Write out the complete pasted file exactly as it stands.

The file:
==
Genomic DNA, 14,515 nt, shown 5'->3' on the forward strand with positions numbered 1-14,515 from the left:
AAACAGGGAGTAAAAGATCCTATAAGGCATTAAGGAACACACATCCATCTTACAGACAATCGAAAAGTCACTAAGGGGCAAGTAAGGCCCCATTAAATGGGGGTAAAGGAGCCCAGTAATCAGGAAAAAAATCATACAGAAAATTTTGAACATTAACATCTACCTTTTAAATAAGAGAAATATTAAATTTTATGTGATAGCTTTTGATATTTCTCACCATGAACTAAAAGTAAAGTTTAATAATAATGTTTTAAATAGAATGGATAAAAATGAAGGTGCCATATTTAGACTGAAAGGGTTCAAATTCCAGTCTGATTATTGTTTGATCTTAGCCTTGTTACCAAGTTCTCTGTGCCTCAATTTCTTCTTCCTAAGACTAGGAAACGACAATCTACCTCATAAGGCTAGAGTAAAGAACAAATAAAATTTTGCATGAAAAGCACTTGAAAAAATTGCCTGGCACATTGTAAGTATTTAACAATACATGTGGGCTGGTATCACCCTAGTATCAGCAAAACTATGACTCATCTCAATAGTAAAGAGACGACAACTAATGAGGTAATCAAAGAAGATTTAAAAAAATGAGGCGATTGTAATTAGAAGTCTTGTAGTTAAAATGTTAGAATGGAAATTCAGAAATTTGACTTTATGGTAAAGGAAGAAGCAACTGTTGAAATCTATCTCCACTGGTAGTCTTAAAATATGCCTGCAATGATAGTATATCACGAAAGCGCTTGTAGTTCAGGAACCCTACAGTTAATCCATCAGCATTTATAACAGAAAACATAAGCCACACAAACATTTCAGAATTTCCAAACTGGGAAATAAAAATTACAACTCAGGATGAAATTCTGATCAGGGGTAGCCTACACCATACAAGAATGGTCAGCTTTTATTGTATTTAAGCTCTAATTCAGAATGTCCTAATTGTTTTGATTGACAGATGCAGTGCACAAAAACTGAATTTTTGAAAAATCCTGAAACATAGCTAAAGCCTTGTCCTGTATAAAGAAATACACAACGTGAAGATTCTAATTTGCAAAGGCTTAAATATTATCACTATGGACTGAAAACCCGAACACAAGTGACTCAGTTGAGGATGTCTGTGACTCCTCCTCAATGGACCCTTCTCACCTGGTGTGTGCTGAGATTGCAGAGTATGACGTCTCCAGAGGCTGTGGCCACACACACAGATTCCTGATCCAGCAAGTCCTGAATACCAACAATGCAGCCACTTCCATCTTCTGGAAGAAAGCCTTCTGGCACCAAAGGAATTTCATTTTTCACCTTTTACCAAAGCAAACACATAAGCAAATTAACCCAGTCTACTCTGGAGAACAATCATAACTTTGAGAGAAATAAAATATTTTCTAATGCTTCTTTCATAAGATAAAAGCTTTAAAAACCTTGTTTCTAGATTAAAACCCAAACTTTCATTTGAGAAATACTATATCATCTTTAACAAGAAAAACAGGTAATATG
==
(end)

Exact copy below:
Genomic DNA, 14,515 nt, shown 5'->3' on the forward strand with positions numbered 1-14,515 from the left:
AAACAGGGAGTAAAAGATCCTATAAGGCATTAAGGAACACACATCCATCTTACAGACAATCGAAAAGTCACTAAGGGGCAAGTAAGGCCCCATTAAATGGGGGTAAAGGAGCCCAGTAATCAGGAAAAAAATCATACAGAAAATTTTGAACATTAACATCTACCTTTTAAATAAGAGAAATATTAAATTTTATGTGATAGCTTTTGATATTTCTCACCATGAACTAAAAGTAAAGTTTAATAATAATGTTTTAAATAGAATGGATAAAAATGAAGGTGCCATATTTAGACTGAAAGGGTTCAAATTCCAGTCTGATTATTGTTTGATCTTAGCCTTGTTACCAAGTTCTCTGTGCCTCAATTTCTTCTTCCTAAGACTAGGAAACGACAATCTACCTCATAAGGCTAGAGTAAAGAACAAATAAAATTTTGCATGAAAAGCACTTGAAAAAATTGCCTGGCACATTGTAAGTATTTAACAATACATGTGGGCTGGTATCACCCTAGTATCAGCAAAACTATGACTCATCTCAATAGTAAAGAGACGACAACTAATGAGGTAATCAAAGAAGATTTAAAAAAATGAGGCGATTGTAATTAGAAGTCTTGTAGTTAAAATGTTAGAATGGAAATTCAGAAATTTGACTTTATGGTAAAGGAAGAAGCAACTGTTGAAATCTATCTCCACTGGTAGTCTTAAAATATGCCTGCAATGATAGTATATCACGAAAGCGCTTGTAGTTCAGGAACCCTACAGTTAATCCATCAGCATTTATAACAGAAAACATAAGCCACACAAACATTTCAGAATTTCCAAACTGGGAAATAAAAATTACAACTCAGGATGAAATTCTGATCAGGGGTAGCCTACACCATACAAGAATGGTCAGCTTTTATTGTATTTAAGCTCTAATTCAGAATGTCCTAATTGTTTTGATTGACAGATGCAGTGCACAAAAACTGAATTTTTGAAAAATCCTGAAACATAGCTAAAGCCTTGTCCTGTATAAAGAAATACACAACGTGAAGATTCTAATTTGCAAAGGCTTAAATATTATCACTATGGACTGAAAACCCGAACACAAGTGACTCAGTTGAGGATGTCTGTGACTCCTCCTCAATGGACCCTTCTCACCTGGTGTGTGCTGAGATTGCAGAGTATGACGTCTCCAGAGGCTGTGGCCACACACACAGATTCCTGATCCAGCAAGTCCTGAATACCAACAATGCAGCCACTTCCATCTTCTGGAAGAAAGCCTTCTGGCACCAAAGGAATTTCATTTTTCACCTTTTACCAAAGCAAACACATAAGCAAATTAACCCAGTCTACTCTGGAGAACAATCATAACTTTGAGAGAAATAAAATATTTTCTAATGCTTCTTTCATAAGATAAAAGCTTTAAAAACCTTGTTTCTAGATTAAAACCCAAACTTTCATTTGAGAAATACTATATCATCTTTAACAAGAAAAACAGGTAATATG